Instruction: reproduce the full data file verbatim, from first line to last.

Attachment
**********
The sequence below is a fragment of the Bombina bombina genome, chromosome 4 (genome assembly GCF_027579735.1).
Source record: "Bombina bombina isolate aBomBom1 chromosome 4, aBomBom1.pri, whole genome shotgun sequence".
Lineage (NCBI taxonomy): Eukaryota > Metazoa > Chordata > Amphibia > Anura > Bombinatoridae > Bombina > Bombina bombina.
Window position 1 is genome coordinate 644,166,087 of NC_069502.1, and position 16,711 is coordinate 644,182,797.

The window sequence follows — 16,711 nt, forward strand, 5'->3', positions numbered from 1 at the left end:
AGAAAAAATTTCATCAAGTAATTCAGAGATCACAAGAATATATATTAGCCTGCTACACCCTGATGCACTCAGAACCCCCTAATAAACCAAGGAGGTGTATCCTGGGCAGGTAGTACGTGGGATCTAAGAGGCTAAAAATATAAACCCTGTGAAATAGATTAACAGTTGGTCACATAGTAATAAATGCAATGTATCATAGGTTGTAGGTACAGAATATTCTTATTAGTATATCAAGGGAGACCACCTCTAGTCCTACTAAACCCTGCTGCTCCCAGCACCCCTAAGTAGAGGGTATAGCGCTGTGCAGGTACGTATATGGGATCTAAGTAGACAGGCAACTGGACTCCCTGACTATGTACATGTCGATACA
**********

The sequence below is a fragment of the Bombina bombina genome, chromosome 4 (genome assembly GCF_027579735.1).
Source record: "Bombina bombina isolate aBomBom1 chromosome 4, aBomBom1.pri, whole genome shotgun sequence".
Lineage (NCBI taxonomy): Eukaryota > Metazoa > Chordata > Amphibia > Anura > Bombinatoridae > Bombina > Bombina bombina.
Window position 1 is genome coordinate 644,166,087 of NC_069502.1, and position 16,711 is coordinate 644,182,797.

The window sequence follows — 16,711 nt, forward strand, 5'->3', positions numbered from 1 at the left end:
AGAAAAAATTTCATCAAGTAATTCAGAGATCACAAGAATATATATTAGCCTGCTACACCCTGATGCACTCAGAACCCCCTAATAAACCAAGGAGGTGTATCCTGGGCAGGTAGTACGTGGGATCTAAGAGGCTAAAAATATAAACCCTGTGAAATAGATTAACAGTTGGTCACATAGTAATAAATGCAATGTATCATAGGTTGTAGGTACAGAATATTCTTATTAGTATATCAAGGGAGACCACCTCTAGTCCTACTAAACCCTGCTGCTCCCAGCACCCCTAAGTAGAGGGTATAGCGCTGTGCAGGTACGTATATGGGATCTAAGTAGACAGGCAACTGGACTCCCTGACTATGTACATGTCGATACA